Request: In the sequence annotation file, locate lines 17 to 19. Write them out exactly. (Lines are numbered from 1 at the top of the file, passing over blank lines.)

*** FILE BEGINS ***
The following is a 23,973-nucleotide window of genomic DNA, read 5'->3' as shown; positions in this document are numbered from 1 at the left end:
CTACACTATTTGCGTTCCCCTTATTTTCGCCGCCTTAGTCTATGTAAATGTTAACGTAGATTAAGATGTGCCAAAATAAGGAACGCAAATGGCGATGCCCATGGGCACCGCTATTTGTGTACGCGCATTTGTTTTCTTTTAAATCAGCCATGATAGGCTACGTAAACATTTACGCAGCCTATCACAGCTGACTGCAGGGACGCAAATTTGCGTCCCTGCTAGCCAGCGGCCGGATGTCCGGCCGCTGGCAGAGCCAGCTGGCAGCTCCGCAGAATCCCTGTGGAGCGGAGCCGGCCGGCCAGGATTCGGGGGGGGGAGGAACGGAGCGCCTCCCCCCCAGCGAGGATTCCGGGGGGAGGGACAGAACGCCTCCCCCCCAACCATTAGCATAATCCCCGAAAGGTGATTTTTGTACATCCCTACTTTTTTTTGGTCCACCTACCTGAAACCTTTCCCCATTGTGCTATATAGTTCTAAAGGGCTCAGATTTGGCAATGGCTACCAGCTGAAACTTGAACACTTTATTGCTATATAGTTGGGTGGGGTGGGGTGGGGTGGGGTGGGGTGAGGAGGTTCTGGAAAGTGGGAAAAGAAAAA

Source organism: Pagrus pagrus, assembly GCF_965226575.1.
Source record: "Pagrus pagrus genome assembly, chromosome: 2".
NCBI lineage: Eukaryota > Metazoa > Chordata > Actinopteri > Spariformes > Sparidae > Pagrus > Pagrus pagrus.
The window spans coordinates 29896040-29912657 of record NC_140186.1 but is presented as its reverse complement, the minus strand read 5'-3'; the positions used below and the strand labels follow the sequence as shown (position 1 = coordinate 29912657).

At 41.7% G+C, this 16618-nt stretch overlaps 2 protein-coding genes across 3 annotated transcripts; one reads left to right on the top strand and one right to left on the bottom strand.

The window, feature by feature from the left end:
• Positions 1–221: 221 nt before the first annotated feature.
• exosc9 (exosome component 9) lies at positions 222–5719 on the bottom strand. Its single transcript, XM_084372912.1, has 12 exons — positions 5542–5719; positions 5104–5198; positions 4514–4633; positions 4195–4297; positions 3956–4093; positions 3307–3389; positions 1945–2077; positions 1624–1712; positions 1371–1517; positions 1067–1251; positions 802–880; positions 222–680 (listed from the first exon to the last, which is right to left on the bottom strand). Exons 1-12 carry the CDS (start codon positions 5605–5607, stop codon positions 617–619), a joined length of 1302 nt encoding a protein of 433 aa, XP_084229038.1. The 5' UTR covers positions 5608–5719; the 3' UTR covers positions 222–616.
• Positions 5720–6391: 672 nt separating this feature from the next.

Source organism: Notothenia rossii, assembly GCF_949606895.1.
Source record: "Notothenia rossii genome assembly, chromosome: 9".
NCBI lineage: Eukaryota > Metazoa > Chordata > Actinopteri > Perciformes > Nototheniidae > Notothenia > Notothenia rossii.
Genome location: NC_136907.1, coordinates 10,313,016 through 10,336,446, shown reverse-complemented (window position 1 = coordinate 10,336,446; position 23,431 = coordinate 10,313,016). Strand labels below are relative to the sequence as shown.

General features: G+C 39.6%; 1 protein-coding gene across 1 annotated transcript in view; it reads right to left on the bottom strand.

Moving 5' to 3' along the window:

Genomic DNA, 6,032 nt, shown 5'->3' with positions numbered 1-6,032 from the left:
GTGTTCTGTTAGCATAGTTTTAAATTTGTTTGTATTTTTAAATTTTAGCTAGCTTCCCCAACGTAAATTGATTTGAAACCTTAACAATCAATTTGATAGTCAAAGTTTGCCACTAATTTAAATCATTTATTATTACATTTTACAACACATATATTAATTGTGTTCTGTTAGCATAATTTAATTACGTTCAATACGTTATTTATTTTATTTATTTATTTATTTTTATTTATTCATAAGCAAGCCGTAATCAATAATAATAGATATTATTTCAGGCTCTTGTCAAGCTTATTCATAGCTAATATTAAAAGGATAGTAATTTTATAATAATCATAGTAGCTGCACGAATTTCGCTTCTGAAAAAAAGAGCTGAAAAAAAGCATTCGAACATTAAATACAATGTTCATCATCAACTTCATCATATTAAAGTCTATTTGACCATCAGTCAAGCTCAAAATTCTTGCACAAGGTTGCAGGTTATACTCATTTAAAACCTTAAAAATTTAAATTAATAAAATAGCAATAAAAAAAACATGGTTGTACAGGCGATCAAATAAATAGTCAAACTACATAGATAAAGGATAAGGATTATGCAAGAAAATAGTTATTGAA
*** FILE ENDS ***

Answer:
Moving 5' to 3' along the window:

Genomic DNA, 6,032 nt, shown 5'->3' with positions numbered 1-6,032 from the left:
GTGTTCTGTTAGCATAGTTTTAAATTTGTTTGTATTTTTAAATTTTAGCTAGCTTCCCCAACGTAAATTGATTTGAAACCTTAACAATCAATTTGATAGTCAAAGTTTGCCACTAATTTAAATCATTTATTATTACATTTTACAACACATATATTAATTGTGTTCTGTTAGCATAATTTAATTACGTTCAATACGTTATTTATTTTATTTATTTATTTATTTTTATTTATTCATAAGCAAGCCGTAATCAATAATAATAGATATTATTTCAGGCTCTTGTCAAGCTTATTCATAGCTAATATTAAAAGGATAGTAATTTTATAATAATCATAGTAGCTGCACGAATTTCGCTTCTGAAAAAAAGAGCTGAAAAAAAGCATTCGAACATTAAATACAATGTTCATCATCAACTTCATCATATTAAAGTCTATTTGACCATCAGTCAAGCTCAAAATTCTTGCACAAGGTTGCAGGTTATACTCATTTAAAACCTTAAAAATTTAAATTAATAAAATAGCAATAAAAAAAACATGGTTGTACAGGCGATCAAATAAATAGTCAAACTACATAGATAAAGGATAAGGATTATGCAAGAAAATAGTTATTGAA